what is a disk partition and why you should partition your disk?

Disk Partitions are logical sections or volumes on the same hard disk or a data storage device that act as separate disks for all practical purposes. Each of these partitions maintains their own address tables (or Master File Table) and file system information.

Each disk device needs to have at least one partition to be useable, but it is very much possible to create many different partitions.

Considerations for creating disk partitions

Before creating partitions, you need to take into consideration some of the factors that affect why and how you would create partitions.

Operating System (OS) considerations: Some operating systems impose restrictions on the partitions that you can have or need to have. It might require that the boot or kernel files exist in a separate partition that the user data files. Also, the swap size is usually separated out into the partition by its own.

Overall Size of the disk: Make sure that the disk you are partitioning have enough and more space in it.

The size of the individual partitions:  Map out the size of each individual partition that you want to have and make sure that you allocate enough space to each of them. Plan ahead of time for the scalability of the partitions as the number of files and the size files increases over time in most situations.

GParted Showing Disk Partitions on a Linux System

Advantages of multiple disk partitions

There are several advantages of having partitions on your hard drive.

Faster disk access: Careful planning might yield you a faster speed. You will be able create different file system types that best suits the type of files that you will store in that particular disk partition. Smaller or an optimum sized partition will increase lookup times in the address tables by keeping the size of the tables lower.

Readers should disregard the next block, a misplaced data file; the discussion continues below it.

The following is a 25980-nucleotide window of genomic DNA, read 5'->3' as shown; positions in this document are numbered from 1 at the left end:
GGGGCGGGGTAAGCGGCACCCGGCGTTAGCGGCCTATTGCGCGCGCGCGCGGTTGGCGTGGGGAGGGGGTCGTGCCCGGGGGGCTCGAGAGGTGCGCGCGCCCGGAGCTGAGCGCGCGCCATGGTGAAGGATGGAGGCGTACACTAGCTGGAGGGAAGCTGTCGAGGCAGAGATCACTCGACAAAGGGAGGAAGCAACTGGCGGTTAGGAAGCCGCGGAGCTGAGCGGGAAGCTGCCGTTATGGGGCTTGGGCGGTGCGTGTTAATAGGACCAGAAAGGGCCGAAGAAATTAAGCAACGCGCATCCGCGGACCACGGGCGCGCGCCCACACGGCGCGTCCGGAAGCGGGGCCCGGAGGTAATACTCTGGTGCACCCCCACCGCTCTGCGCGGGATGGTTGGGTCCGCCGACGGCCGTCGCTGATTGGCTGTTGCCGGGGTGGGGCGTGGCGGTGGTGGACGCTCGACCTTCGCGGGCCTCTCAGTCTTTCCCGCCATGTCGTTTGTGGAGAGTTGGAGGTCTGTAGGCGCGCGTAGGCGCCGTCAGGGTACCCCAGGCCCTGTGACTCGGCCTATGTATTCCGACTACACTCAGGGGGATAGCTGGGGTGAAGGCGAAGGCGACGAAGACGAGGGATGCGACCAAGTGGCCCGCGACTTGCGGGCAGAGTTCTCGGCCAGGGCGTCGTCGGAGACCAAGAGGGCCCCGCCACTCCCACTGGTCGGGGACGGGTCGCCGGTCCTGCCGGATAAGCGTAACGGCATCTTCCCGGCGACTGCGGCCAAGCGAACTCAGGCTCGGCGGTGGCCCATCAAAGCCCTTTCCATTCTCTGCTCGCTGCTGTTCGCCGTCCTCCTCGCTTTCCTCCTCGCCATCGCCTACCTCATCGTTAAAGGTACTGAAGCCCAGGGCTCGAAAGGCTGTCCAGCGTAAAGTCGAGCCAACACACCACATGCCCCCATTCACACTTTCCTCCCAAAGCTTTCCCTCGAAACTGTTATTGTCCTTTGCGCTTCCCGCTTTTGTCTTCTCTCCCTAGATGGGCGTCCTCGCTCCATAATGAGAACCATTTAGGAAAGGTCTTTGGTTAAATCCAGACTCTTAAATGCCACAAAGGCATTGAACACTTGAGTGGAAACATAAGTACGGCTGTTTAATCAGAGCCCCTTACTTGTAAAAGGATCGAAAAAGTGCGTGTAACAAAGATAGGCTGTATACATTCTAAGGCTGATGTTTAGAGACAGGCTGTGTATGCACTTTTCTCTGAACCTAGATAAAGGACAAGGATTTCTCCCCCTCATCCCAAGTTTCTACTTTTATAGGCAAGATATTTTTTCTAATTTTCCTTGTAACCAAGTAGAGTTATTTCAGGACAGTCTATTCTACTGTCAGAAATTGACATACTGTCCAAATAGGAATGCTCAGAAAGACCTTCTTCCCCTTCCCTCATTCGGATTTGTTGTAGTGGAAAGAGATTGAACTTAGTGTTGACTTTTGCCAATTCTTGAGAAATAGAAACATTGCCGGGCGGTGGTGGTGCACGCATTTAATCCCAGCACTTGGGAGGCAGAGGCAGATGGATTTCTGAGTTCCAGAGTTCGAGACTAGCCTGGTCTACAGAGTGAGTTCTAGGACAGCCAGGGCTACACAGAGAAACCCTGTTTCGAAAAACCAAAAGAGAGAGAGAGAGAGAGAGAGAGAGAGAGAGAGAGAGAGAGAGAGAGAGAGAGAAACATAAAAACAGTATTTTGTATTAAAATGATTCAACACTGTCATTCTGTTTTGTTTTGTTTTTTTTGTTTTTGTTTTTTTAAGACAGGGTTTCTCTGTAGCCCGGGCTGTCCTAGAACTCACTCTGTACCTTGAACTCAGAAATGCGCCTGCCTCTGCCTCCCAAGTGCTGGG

Prevents Data overflow: Some file types like cache files and log files can grow to large sizes. Keeping them separate from the system files and user data files will ensure that these files do not cause the entire disk to run out of space.

Isolating Data Corruption: It is possible for the sectors on the drive to go bad. It is also possible for a rogue or experimental software to corrupt data. In such cases, partitions help by isolating the data corruption to a limited scale.

Separate area for swap/paging: Usually the swap size uses a different file system type will need to be in a separate partition by itself.

Logical separation of data: This allows you to keep different file types separate. The system files can be maintained separately from the user files. Even within the user files, you could keep the media files separated from the software specific files or text files. Even though the backup files should be kept on a separate disk altogether, it  can be kept in a different partition if a secondary drive is not available.

Though there are more advantages to partitioning, there are also some disadvantages with having multiple partitions. Most of these disadvantages occur mostly because of proper planning ahead before partitioning.

Disadvantages of multiple disk partitions

Lower disk space: Partitioning makes the disks smaller. If you do not have enough space in these partitions, then you might not be able to save (or download) large files even though you have enough (total) free space left in the disk.

Multiple address tables: The faster access speed due to smaller address table can be negated by having too many partitions and hence too many address tables.

Increased disk fragmentation: Smaller disks also tend to have higher disk fragmentation as the size of available contiguous free space is limited and smaller than a disk/partition of larger size.

Slower speeds between partitions: As partitions maintain different address tables, the files can only be moved and copied by copying the actual contents in sectors rather than the faster address table manipulation that can be done within the same address table.

Linux has some restrictions when it comes to disk partitioning. Linux allows you to have only 4 (or less) primary partitions. In order to make more partitions, you will have to create partitions by sub-dividing one of the primary partitions. Only one of the primary partition can be sub-divided in this fashion.